the fact that postgres uses a non-overwriting storage manager. This has
many benefits including MVCC, the primary disadvantage is that you need
a vacuum type process
</talking beyond my real knowledge>
One of these days when I can afford a 14-hour dump/restore, I'll
upgrade to 7.4 and try autovacuum :-)


pg_autovacuum does with with 7.3.x, but the source is only included in
7.4. Just get the pg_autovacuum directory from contrib and use it.

Matthew
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Nov 11 '05 #27
>>>>> "MTO" == Matthew T O'Connor <ma*****@zeut.n et> writes:

MTO> <talking beyond my real knowledge>
MTO> Changing Postgres to perform as mentioned above is non-trivial, it would
MTO> basicially change the entire core of the system. I think this is due to
MTO> the fact that postgres uses a non-overwriting storage manager. This has
MTO> many benefits including MVCC, the primary disadvantage is that you need
MTO> a vacuum type process
MTO> </talking beyond my real knowledge>

I'm not promoting any change in the MVCC. What I'm saying is that it
would be really cool if the backend process itself could recognize
that a row is no longer referenced by any transactions upon
termination of the transaction, and release it back to the system.
This is just what vacuum does but in a batched manner. I would love
to see it incremental. This would result in pretty much near zero
internal fragmentation, I think.

How hard that is, I have no clue. Right now my DB is saturating the
disk and having to squeeze vacuum into a saturated disk bandwidth is
not pleasant. Luckily, the 14-disk raid array just
arrived... hopefully that will have higher bandwidth than the 4-disk
array... ;-)

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Nov 11 '05 #28
On Tue, Aug 19, 2003 at 21:51:14 -0400,
Vivek Khera <kh***@kcilink. com> wrote:

I'm not promoting any change in the MVCC. What I'm saying is that it
would be really cool if the backend process itself could recognize
that a row is no longer referenced by any transactions upon
termination of the transaction, and release it back to the system.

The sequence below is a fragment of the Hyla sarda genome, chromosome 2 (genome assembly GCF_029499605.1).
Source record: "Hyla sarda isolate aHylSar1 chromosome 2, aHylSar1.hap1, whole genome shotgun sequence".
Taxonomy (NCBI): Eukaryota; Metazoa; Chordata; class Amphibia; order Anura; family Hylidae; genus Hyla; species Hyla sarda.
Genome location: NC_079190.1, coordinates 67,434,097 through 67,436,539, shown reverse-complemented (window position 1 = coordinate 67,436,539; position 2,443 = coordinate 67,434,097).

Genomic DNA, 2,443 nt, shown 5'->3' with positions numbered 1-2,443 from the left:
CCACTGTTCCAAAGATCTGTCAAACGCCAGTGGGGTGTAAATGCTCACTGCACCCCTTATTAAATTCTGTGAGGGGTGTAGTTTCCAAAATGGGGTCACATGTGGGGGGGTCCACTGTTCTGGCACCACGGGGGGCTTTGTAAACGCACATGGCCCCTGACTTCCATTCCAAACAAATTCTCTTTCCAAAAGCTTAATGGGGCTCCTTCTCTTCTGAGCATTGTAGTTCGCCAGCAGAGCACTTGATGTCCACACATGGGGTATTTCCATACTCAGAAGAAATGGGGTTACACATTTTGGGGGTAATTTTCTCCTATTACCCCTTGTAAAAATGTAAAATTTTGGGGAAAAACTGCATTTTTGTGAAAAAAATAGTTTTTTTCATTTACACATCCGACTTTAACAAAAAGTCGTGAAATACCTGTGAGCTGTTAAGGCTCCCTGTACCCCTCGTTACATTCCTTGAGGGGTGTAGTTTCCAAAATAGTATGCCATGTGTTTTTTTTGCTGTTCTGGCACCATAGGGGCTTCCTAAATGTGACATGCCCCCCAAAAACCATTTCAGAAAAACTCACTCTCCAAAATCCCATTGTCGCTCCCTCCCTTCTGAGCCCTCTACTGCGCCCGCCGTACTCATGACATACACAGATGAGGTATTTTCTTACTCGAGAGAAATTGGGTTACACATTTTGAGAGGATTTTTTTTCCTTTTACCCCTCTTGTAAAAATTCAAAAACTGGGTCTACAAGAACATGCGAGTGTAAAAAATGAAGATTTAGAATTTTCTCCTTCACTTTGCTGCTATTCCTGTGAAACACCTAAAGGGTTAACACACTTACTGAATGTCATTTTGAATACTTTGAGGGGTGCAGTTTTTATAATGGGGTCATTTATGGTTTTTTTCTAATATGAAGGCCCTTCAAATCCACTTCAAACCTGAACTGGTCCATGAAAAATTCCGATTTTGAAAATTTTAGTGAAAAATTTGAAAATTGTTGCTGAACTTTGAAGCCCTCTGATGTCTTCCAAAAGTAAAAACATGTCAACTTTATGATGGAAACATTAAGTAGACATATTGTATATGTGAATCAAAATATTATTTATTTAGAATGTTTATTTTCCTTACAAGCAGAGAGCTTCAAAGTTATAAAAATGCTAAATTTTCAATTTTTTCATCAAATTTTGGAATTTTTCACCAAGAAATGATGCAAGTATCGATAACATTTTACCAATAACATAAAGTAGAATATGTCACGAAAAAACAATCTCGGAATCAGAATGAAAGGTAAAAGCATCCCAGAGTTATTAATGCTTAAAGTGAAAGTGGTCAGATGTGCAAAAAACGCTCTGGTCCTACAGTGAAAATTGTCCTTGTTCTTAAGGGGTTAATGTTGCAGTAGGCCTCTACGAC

This is just what vacuum does but in a batched manner. I would love
to see it incremental. This would result in pretty much near zero
internal fragmentation, I think.


Why do you care about about the details of the implementation (rather than
the performance)? If it were faster to do it that way, that's how it would
have been done in the first place. The cost of doing the above is almost
certainly going to be an overall performance loser.

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Nov 11 '05 #29
>>>>> "BW" == Bruno Wolff, <Bruno> writes:
to see it incremental. This would result in pretty much near zero
internal fragmentation, I think.


BW> Why do you care about about the details of the implementation (rather than
BW> the performance)? If it were faster to do it that way, that's how it would
BW> have been done in the first place. The cost of doing the above is almost
BW> certainly going to be an overall performance loser.

I care for the performance. And how are you so sure that it was
faster the way it is now? Are you sure it was not done this way
because of ease of implementation?

Seriously, how much slower can it be if the backend were to do the
checking for external references upon updating/deleting a row? The
cost would be distributed across time as opposed to concentrated at
once within a vacuum process. I am fairly certian it would reduce
disk bandwidth requirements since at least one necessary page will
already be in memory.

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Nov 11 '05 #30